Barack Obama, who was instrumental in fueling the media’s “misinformation” narrative before he left office, has a new buzzword — “digital fingerprints.”
The former Democrat president wants the origin of digital information such as photos and videos to be clearly traced, to fight the spread of deepfakes.
“That technology’s here now,” said Obama in a discussion with his former advisor David Axelrod on the latter’s CNN podcast. “So, most immediately we’re going to have all the problems we had with misinformation before, [but] this next election cycle will be worse.”
“”And the need for us, for the general public, I think to be more discriminating consumers of news and information, the need for us to over time develop technologies to create watermarks or digital fingerprints so we know what is true and what is not true.”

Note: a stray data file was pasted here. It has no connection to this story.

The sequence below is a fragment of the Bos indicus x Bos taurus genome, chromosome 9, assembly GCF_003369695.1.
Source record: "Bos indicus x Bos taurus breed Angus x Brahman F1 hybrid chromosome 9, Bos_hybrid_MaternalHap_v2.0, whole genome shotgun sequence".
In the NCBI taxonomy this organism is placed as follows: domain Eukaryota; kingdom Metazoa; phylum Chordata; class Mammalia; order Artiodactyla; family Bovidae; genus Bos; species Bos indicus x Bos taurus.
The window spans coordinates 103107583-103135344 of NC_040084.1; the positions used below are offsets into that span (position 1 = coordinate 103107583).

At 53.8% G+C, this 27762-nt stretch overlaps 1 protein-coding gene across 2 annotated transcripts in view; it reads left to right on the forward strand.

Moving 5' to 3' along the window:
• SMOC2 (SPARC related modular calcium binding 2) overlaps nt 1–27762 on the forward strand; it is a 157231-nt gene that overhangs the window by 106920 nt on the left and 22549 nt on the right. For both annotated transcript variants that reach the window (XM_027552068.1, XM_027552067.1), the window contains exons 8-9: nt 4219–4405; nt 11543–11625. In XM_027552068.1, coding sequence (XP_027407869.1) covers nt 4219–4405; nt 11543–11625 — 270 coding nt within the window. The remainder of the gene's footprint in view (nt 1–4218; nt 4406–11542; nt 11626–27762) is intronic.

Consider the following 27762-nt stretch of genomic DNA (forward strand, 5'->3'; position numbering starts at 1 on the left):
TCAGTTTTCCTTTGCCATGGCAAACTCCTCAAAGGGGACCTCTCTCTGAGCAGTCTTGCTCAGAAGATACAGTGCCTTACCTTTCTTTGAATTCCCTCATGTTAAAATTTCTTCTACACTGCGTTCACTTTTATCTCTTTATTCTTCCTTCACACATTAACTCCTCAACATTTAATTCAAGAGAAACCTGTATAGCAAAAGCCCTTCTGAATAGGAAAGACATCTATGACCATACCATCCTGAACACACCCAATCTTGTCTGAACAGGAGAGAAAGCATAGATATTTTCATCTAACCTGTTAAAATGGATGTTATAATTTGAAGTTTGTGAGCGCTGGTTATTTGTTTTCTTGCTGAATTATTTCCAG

The idea of fighting “misinformation” by tracing the origin of digital info is not new. A coalition of tech and media companies led by Microsoft is already trying to make this technology the industry standard, as is a coalition with similar goals led by Adobe.
Before he left office, President Obama helped spark the media panic over “fake news” — later rebranded as “misinformation” — that was adopted by the media, NGOs, and tech companies as a pretext to suppress conservative content.
Hours before election day 2016, the Democrat president was giving interviews to the media about the dangers of “fake news,” and in the weeks following the election of Donald Trump, used public appearances to talk about the problem of “misinformation.”
Prior to this, the topic was not discussed widely in the media. Afterwards, it was everywhere. And by 2020, it was a key part of the media and tech industry’s efforts to interfere in the election.
Allum Bokhari is the senior technology correspondent at Breitbart News. He is the author of #DELETED: Big Tech’s Battle to Erase the Trump Movement and Steal The Election.